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By Ben Brewer

Under the vast, open skies of Durango, Colorado, the 2023 Durango Cowboy Gathering reignited the fiery spirit of the American West, weaving together the timeless tales, melodies, and traditions of cowboy culture. Taking place from September 28 to October 1, 2023, it was an unforgettable celebration that offered no less than 21 activities and performances, showcasing the talents of poets, musicians, and artists, all dedicated to preserving the spirit of the West.

“This year, we had about 6,800 attendees from all over the world, a record number,” said Sue McWilliams, president of Durango Cowboy Poetry Gathering, Inc. “They came for these cowboys, who are full of fun, adventure, and great stories.”

Cowboy poetry is a tradition that has triumphed over challenges, ranging from changing social landscapes to economic uncertainties. Originating from 19th-century American West storytelling, cowboy poetry combines narrative style, rhyme, and oral history. Nearly forgotten in the 20th century, it was revived in 1985 by the National Cowboy Poetry Gathering in Elko, Nevada.

Kevin O’Farrell, an attendee of the cowboy gathering in Elko, returned home to Durango and proposed a cowboy poetry event to a band of local songwriters. The group suggested autumn for the gathering, post-cattle market season, to boost the local economy during the tourism off-season. Thus, Durango Cowboy Poetry Gathering, Inc. was established as a non-profit in 1989.

In its 35th year, the Durango Cowboy Gathering surged with renewed vigor, introducing activities that breathed fresh life into the proceedings.

“We had [four] new events this year, like the Petting Corral and 100 Kids and Horses,” McWilliams said. “For the parade itself, which is the largest non-motorized parade in Colorado, we had more entries this year than since COVID-19…It’s nice to see that kind of comeback.”

This year’s Grand Marshall was former U.S. Senator Ben Nighthorse-Campbell (Northern Cheyenne Indian Tribe). Nighthorse-Campbell was selected for his long-standing impact on the Durango community.

“We reached out to Ben and Linda, and they were just thrilled to be our Grand Marshall,” McWilliams said. “We were very honored to have them.”

Nighthorse-Campbell is known for his jewelry-making craft, with his works prominently displayed at Sorrel Sky Gallery on Main Street, owned by his daughter, Shanan Campbell. The gallery hosted the “Cowboy Lineup Revealed” event, where the new logo for the Durango Cowboy Gathering was unveiled.

“Our traditional logo has been a photo of old cowboys for 35 years, but nobody knew who the people in the picture were or where it came from,” McWilliams said. “So we did a new cowboy lineup. We had 29 local cowboys, cowgirls, and a little two-year-old in this picture. It was really special.”

The Durango Cowboy Gathering is critical in preserving and promoting cowboy culture, ensuring that these stories and songs are not forgotten.

“You can’t separate the music, the poetry, and the clothes,” said R.W. Hampton, a celebrated performer and one of the headliners for the Cowboy Poetry and Music Event at the VFW Post 4031. “It’s America, and it’s important.”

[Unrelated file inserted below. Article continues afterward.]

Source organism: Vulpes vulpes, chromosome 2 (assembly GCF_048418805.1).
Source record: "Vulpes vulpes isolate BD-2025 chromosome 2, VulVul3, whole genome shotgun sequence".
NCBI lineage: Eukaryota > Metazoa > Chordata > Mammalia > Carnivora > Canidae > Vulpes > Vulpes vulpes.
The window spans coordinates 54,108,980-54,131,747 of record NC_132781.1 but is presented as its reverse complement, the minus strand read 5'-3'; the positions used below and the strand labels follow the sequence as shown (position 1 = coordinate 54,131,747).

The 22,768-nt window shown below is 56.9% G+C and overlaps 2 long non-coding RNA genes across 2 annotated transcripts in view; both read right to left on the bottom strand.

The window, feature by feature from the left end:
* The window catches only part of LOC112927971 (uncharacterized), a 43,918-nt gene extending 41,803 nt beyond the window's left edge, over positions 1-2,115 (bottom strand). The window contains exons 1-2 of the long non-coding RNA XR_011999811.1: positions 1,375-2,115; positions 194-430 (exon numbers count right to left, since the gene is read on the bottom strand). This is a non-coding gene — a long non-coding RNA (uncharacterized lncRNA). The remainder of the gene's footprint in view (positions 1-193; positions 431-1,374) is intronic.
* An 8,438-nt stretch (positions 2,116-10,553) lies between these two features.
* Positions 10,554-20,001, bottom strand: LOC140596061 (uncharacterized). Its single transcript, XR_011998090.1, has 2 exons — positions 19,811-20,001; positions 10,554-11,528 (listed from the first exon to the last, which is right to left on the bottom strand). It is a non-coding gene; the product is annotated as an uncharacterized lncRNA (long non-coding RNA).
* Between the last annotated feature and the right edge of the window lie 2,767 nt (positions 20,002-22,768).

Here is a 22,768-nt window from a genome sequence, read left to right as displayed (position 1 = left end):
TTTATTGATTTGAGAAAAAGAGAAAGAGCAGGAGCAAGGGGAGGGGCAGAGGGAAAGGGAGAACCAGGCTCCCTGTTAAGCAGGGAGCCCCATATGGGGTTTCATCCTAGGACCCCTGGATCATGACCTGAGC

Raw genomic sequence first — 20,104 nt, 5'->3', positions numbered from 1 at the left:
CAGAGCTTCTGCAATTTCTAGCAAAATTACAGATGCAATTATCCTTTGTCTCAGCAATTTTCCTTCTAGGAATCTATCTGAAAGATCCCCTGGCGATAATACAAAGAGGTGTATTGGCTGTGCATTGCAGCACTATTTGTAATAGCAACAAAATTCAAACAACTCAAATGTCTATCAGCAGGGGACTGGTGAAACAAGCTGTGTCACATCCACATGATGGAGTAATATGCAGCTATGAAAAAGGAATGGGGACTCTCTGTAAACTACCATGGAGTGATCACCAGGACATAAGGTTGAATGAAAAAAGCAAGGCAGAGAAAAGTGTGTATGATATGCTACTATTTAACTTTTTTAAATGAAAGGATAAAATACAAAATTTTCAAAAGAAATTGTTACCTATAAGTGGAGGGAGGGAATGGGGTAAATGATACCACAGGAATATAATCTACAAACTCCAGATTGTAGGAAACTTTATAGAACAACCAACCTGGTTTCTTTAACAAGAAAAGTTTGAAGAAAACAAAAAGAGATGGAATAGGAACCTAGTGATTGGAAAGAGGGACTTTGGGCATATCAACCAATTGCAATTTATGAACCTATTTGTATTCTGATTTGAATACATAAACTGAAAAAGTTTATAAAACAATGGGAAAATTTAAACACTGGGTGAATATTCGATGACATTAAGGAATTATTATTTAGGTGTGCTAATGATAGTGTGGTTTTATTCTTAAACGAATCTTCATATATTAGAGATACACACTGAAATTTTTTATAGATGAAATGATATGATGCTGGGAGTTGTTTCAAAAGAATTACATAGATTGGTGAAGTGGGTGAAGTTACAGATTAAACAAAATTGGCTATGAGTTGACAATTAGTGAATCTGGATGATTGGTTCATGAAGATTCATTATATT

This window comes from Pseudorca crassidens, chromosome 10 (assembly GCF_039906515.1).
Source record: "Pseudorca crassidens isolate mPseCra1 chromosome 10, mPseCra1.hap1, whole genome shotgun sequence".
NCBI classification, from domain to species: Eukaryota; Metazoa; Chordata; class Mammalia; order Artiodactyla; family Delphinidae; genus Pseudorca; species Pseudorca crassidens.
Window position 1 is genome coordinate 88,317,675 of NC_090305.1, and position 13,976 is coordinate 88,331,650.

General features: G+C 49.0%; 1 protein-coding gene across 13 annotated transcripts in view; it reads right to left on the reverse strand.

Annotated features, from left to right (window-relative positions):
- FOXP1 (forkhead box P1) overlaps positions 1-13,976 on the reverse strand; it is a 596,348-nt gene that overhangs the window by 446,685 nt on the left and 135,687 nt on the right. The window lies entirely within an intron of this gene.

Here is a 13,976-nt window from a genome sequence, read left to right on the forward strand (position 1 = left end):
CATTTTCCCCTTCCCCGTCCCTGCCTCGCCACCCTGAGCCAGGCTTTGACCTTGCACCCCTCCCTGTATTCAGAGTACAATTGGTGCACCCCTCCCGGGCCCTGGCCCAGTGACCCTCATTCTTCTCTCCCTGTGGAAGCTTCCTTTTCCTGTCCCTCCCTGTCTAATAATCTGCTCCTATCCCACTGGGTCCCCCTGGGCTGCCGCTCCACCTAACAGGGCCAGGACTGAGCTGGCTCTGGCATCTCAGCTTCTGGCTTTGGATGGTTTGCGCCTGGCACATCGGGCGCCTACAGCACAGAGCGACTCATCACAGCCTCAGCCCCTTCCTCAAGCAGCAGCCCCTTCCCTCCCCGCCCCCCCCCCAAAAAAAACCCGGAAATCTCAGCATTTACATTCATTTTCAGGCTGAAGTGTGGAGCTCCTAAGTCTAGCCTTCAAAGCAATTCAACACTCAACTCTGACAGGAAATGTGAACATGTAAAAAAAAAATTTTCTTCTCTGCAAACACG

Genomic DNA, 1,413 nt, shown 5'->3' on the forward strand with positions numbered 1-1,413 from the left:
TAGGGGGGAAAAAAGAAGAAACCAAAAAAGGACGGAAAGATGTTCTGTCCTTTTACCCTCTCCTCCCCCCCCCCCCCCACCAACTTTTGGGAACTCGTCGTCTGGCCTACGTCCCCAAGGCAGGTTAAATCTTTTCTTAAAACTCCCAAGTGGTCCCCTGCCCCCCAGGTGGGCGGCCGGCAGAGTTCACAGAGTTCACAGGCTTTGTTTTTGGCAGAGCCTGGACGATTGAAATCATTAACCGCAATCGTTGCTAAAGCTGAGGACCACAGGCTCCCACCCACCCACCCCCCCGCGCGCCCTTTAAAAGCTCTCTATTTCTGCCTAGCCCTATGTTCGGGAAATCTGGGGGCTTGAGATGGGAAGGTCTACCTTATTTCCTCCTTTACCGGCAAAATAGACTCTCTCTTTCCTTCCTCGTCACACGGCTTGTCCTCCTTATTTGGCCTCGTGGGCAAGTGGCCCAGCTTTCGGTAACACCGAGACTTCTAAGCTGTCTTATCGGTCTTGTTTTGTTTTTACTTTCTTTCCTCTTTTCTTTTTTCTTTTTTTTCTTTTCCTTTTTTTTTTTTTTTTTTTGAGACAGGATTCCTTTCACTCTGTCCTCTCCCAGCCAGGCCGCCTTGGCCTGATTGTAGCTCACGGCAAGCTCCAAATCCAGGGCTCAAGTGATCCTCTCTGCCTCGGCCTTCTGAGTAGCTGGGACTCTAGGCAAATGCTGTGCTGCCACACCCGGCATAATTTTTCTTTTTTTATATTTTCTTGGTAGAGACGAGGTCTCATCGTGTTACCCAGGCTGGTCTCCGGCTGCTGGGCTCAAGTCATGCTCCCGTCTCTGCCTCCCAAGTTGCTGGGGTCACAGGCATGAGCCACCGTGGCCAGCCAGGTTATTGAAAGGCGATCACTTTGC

Hampton, who grew up in Texas as a ranch hand, embodies the spirit of the Cowboy Gathering and the American West. He and his wife, Lisa, tour the country, serenading audiences nationwide with his rich baritone voice and frank lyrics. In Hampton’s mind, however, Durango stands out.

“There are two towns that come to mind that have that quintessential Western feel: Fort Worth, Texas, and Durango, Colorado,” Hampton observed. “You get out of the car and think, ‘Yeah, we’re in the West.’ There isn’t a better town in Colorado for that kind of event.”

Durango’s natural landscapes, rich historical roots, and community deeply connected to the cowboy culture make this mountain town an unparalleled host for cowboy gatherings, appealing to everyone from traditionalists to modern enthusiasts.

“When you celebrate the ranching culture, you’re celebrating more than meets the eye,” Hampton said. “You’re celebrating the Black cowboys, the Native cowboys, the vaqueros, and the cowgirls.”

This broad appeal is precisely why the Board of the Durango Cowboy Gathering dropped “Poetry” from the event’s name this past year.

“It’s more than a ‘Poetry Gathering,’” McWilliams noted. “We want to be inclusive…You don’t have to like poetry, and you don’t have to be a cowboy to come. It’s open to anyone who wants to come and join us.”

The next celebration is already in the works. McWilliams and her team are planning the 10th Annual Durango Cowboy Gathering Barn Dance, Picnic & Silent Auction Fundraiser on June 9. Hosted by the River Bend Ranch, the Barn Dance will feature live music from the Tim Sullivan Band.

Proceeds will go to the 36th Durango Cowboy Gathering, which will run from October 2 to 6, 2024. The event will be even grander, too. This year’s gathering will feature the first-ever “Horseback Social” on October 5. Six blocks of Main Avenue will be barricaded so parade participants and other horseback riders can mingle and ride in historic downtown before the parade. There will be multiple exhibits and activities along the route to showcase rural, agricultural, and western interests to residents and visitors.

At its core, however, the event will continue to honor the American cowboy’s legacy and reinforce the importance of community and cultural preservation.

“People have lost connection with the ranching lifestyle, to what they eat, what they wear, and where they came from,” Hampton said. “Events like the Durango Cowboy Gathering not only celebrate that lifestyle, they bring it back into focus for city people.”

Hampton paused, then added with his baritone voice.

“They don’t see the cowboy anymore, but he’s still there.”



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